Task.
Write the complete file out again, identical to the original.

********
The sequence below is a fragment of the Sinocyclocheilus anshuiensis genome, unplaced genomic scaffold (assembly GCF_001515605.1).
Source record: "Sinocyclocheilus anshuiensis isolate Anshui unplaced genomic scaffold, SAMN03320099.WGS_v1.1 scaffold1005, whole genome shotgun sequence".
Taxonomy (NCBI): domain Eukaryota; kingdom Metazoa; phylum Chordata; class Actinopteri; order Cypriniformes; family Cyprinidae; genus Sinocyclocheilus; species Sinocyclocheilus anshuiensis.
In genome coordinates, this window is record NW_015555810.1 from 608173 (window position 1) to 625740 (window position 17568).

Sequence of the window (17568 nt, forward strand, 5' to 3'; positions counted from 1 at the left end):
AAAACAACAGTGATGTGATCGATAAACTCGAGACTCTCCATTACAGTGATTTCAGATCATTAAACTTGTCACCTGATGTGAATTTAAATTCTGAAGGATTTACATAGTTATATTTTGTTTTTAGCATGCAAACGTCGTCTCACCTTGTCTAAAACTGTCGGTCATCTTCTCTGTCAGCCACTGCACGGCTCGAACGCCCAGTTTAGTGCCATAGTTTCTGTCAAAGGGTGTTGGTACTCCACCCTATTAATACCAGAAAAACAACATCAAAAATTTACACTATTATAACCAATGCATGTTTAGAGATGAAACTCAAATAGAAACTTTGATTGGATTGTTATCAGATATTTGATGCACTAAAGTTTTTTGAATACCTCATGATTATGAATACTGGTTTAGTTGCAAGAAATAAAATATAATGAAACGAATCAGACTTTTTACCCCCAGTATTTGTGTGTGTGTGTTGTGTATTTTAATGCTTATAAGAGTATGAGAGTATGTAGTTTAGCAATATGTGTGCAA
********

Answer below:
The sequence below is a fragment of the Sinocyclocheilus anshuiensis genome, unplaced genomic scaffold (assembly GCF_001515605.1).
Source record: "Sinocyclocheilus anshuiensis isolate Anshui unplaced genomic scaffold, SAMN03320099.WGS_v1.1 scaffold1005, whole genome shotgun sequence".
Taxonomy (NCBI): domain Eukaryota; kingdom Metazoa; phylum Chordata; class Actinopteri; order Cypriniformes; family Cyprinidae; genus Sinocyclocheilus; species Sinocyclocheilus anshuiensis.
In genome coordinates, this window is record NW_015555810.1 from 608173 (window position 1) to 625740 (window position 17568).

Sequence of the window (17568 nt, forward strand, 5' to 3'; positions counted from 1 at the left end):
AAAACAACAGTGATGTGATCGATAAACTCGAGACTCTCCATTACAGTGATTTCAGATCATTAAACTTGTCACCTGATGTGAATTTAAATTCTGAAGGATTTACATAGTTATATTTTGTTTTTAGCATGCAAACGTCGTCTCACCTTGTCTAAAACTGTCGGTCATCTTCTCTGTCAGCCACTGCACGGCTCGAACGCCCAGTTTAGTGCCATAGTTTCTGTCAAAGGGTGTTGGTACTCCACCCTATTAATACCAGAAAAACAACATCAAAAATTTACACTATTATAACCAATGCATGTTTAGAGATGAAACTCAAATAGAAACTTTGATTGGATTGTTATCAGATATTTGATGCACTAAAGTTTTTTGAATACCTCATGATTATGAATACTGGTTTAGTTGCAAGAAATAAAATATAATGAAACGAATCAGACTTTTTACCCCCAGTATTTGTGTGTGTGTGTTGTGTATTTTAATGCTTATAAGAGTATGAGAGTATGTAGTTTAGCAATATGTGTGCAA